Apple, down 1.2 percent this year before today, is trading at 13 times its estimated earnings this year, compared with a 16 times average for peers, according to data compiled with Bloomberg. The shares (AAPL:US) were little changed at $526.20 at 10:06 a.m. in New York.
Facebook, meanwhile, has shown an improved ability to make money advertising to the hundreds of millions of users who access the social network via smartphones and tablets, ameliorating earlier fears that it couldn’t successfully navigate the mobile shift. The progress was reflected in the stock, which has soared 95 percent this year.
Third-quarter profit excluding some items will jump 47 percent to $455.8 million, according to analyst projections (FB:US) compiled by Bloomberg. Sales for the Menlo Park, California-based company will rise 51 percent to a record $1.91 billion. Facebook shares fell 2.1 percent to $50.85.
Kristin Huguet, a spokeswoman for Apple, declined to comment, as did Tucker Bounds, a spokesman for Facebook.
Apple and Facebook are reporting after record third-quarter results from Samsung, the world’s biggest maker of mobile phones. Google also posted better-than-anticipated third-quarter results, benefiting from an increase in the volume of mobile advertising. Amazon last week reported that quarterly revenue grew 24 percent to $17.1 billion as the company invests in new warehouses, speedier delivery, and a growing data-center business that is used by other companies.
“We have the potential to really improve people’s experience as they move more onto mobile and spend more time there,” Google Chief Executive Officer Larry Page said on a call with Wall Street analysts on Oct. 17.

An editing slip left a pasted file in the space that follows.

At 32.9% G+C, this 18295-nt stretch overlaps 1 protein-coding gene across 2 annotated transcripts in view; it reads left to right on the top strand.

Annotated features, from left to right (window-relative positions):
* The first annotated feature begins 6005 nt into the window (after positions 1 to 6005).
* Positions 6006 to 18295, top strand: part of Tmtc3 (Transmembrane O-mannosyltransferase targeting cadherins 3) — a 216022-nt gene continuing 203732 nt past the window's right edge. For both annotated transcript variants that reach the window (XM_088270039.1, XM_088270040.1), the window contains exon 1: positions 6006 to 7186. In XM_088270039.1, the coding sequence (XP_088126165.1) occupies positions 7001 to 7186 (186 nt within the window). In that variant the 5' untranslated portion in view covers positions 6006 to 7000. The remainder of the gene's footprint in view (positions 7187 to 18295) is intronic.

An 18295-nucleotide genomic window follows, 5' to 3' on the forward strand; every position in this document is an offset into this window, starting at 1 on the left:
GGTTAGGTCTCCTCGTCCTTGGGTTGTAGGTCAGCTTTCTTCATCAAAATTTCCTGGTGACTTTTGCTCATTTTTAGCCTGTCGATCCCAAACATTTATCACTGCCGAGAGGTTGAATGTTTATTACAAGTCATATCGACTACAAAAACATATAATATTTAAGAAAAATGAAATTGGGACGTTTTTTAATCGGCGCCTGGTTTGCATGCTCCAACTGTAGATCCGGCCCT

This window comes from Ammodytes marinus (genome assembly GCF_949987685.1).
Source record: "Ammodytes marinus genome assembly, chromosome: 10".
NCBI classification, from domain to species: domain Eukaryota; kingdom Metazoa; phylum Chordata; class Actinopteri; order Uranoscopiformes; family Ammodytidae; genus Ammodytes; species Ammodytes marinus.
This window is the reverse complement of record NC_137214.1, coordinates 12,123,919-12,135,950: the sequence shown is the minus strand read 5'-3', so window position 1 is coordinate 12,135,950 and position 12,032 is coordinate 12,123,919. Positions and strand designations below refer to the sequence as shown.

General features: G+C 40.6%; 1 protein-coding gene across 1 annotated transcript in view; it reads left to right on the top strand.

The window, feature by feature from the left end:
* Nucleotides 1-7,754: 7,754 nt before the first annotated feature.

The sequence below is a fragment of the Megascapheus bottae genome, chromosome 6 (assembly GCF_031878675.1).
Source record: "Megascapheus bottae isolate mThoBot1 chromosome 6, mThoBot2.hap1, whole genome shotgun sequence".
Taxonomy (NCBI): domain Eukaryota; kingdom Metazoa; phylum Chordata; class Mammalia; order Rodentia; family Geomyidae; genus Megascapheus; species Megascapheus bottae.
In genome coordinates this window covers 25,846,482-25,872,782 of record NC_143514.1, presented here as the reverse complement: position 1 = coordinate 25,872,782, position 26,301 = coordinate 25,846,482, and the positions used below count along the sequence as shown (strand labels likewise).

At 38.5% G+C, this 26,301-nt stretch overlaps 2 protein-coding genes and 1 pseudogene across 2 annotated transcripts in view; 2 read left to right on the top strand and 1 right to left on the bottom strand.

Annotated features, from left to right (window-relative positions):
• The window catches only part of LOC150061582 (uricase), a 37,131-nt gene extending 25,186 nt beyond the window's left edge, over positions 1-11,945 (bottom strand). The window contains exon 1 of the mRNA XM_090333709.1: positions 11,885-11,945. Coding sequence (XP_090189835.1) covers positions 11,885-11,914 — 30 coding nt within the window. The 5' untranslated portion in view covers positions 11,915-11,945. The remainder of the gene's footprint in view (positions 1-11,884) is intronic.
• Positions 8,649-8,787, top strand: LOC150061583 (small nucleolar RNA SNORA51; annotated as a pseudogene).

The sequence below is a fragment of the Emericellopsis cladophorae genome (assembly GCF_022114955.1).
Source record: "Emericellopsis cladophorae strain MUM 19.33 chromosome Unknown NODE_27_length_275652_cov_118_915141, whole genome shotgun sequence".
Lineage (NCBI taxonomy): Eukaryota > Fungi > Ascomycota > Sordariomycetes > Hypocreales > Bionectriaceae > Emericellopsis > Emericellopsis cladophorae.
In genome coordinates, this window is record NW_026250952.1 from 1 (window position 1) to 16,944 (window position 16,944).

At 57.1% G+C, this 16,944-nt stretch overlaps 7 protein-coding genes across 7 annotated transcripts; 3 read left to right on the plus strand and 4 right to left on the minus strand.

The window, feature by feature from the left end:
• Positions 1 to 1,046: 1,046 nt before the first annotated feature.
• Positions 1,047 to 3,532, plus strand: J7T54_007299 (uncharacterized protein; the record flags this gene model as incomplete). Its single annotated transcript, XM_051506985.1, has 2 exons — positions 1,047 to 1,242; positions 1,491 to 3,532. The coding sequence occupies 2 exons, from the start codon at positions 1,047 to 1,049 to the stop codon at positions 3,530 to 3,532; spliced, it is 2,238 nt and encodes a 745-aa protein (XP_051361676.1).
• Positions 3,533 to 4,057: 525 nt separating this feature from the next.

Other technology companies are still struggling, especially given it’s unclear if they can tackle the shifts.
Intel Corp. (INTC:US)’s results exemplify the benefits and perils of the switch to mobile and Internet-based cloud services. Earlier this month, the Santa Clara, California-based company reported third-quarter revenue and profit that was little changed from a year earlier and its fourth-quarter revenue forecast fell short of some analysts’ predictions.
While Intel has less than 1 percent share in smartphone processors, the company still benefits from their popularity because it supplies the main component in nine out of every 10 of the server machines that supply them with data and services.
IBM, the largest computer-services provider, said Oct. 16 that sales fell for the sixth straight quarter amid weak demand for its servers and other computer hardware. Companies are turning to software and services delivered over the Internet instead of buying from IBM.
Symantec, whose security software is used on many PCs, dropped the most in four years last week after its forecast fell short of analysts’ estimates. The company is struggling to adapt its business model to a marketplace that’s shifting to mobile and to specialized anti-hacking technologies for corporations, said Daniel Ives, an analyst at FBR Capital Markets & Co.
“We have a bit of a hole to dig out of here,” said Symantec CEO Steve Bennett.
The shift to mobile devices from traditional desktop computers also is disrupting Internet companies that rely on promotions. The mobile-ad market is projected to expand 89 percent this year compared with 13 percent for the total market, according to EMarketer Inc.
While Google and Facebook are benefiting from marketers trying to reach people on their mobile phones, Yahoo hasn’t fared as well. It forecast fourth-quarter revenue excluding sales passed on to partners that may fall short of analysts’ expectations.
Online retailer EBay Inc. (EBAY:US) wasn’t immune either. The world’s largest online marketplace reported sales and profit forecasts that missed analysts estimates as online shopping on its site slowed.
“These are forces that are fundamentally changing the market,” said Baker of Gartner.